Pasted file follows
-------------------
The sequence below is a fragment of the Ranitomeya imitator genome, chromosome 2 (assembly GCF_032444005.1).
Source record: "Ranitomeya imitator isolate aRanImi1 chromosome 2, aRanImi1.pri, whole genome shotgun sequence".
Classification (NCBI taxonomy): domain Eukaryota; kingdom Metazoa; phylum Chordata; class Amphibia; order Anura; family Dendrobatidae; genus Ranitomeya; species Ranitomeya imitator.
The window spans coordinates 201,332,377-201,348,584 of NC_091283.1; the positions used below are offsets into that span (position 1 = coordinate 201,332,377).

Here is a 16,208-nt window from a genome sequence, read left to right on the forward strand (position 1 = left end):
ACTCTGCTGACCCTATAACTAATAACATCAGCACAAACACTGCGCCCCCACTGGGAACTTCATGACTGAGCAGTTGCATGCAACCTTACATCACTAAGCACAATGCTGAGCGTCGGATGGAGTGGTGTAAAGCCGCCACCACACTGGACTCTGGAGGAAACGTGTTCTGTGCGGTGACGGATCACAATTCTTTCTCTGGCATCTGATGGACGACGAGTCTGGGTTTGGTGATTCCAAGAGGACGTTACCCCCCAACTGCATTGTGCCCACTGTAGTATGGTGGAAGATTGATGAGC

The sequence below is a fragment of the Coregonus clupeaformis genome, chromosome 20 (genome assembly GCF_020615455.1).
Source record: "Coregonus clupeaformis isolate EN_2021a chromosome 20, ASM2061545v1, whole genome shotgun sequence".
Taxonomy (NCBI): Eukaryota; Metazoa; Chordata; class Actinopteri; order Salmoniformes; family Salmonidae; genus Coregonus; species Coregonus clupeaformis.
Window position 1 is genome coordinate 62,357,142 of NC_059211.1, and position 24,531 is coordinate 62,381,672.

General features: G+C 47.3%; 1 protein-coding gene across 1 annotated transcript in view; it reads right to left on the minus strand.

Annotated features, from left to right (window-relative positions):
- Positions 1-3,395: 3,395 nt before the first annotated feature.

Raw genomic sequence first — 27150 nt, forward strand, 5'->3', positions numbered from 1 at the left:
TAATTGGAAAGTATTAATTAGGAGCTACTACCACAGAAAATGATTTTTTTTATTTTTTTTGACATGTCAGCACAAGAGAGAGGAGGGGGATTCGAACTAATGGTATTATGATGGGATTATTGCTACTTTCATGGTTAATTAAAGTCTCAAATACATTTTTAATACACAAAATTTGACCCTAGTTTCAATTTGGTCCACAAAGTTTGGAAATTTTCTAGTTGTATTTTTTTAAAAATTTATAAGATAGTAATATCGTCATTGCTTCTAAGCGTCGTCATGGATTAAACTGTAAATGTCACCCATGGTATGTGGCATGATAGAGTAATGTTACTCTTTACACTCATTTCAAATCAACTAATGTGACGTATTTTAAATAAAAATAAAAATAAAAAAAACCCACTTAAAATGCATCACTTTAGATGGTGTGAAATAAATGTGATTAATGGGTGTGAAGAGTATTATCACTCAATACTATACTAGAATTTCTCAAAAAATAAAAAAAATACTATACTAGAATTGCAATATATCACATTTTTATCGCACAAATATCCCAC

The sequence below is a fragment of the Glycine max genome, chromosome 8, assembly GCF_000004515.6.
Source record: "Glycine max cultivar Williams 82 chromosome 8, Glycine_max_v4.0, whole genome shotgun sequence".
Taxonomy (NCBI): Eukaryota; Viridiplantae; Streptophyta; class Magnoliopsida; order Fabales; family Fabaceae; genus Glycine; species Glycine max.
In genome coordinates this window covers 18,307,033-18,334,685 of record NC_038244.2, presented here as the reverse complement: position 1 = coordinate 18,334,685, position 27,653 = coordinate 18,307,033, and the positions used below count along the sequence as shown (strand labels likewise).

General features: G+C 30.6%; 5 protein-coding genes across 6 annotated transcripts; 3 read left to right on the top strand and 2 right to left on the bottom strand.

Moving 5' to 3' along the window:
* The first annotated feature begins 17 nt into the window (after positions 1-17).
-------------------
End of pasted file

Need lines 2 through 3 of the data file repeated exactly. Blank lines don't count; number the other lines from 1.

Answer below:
Source record: "Ranitomeya imitator isolate aRanImi1 chromosome 2, aRanImi1.pri, whole genome shotgun sequence".
Classification (NCBI taxonomy): domain Eukaryota; kingdom Metazoa; phylum Chordata; class Amphibia; order Anura; family Dendrobatidae; genus Ranitomeya; species Ranitomeya imitator.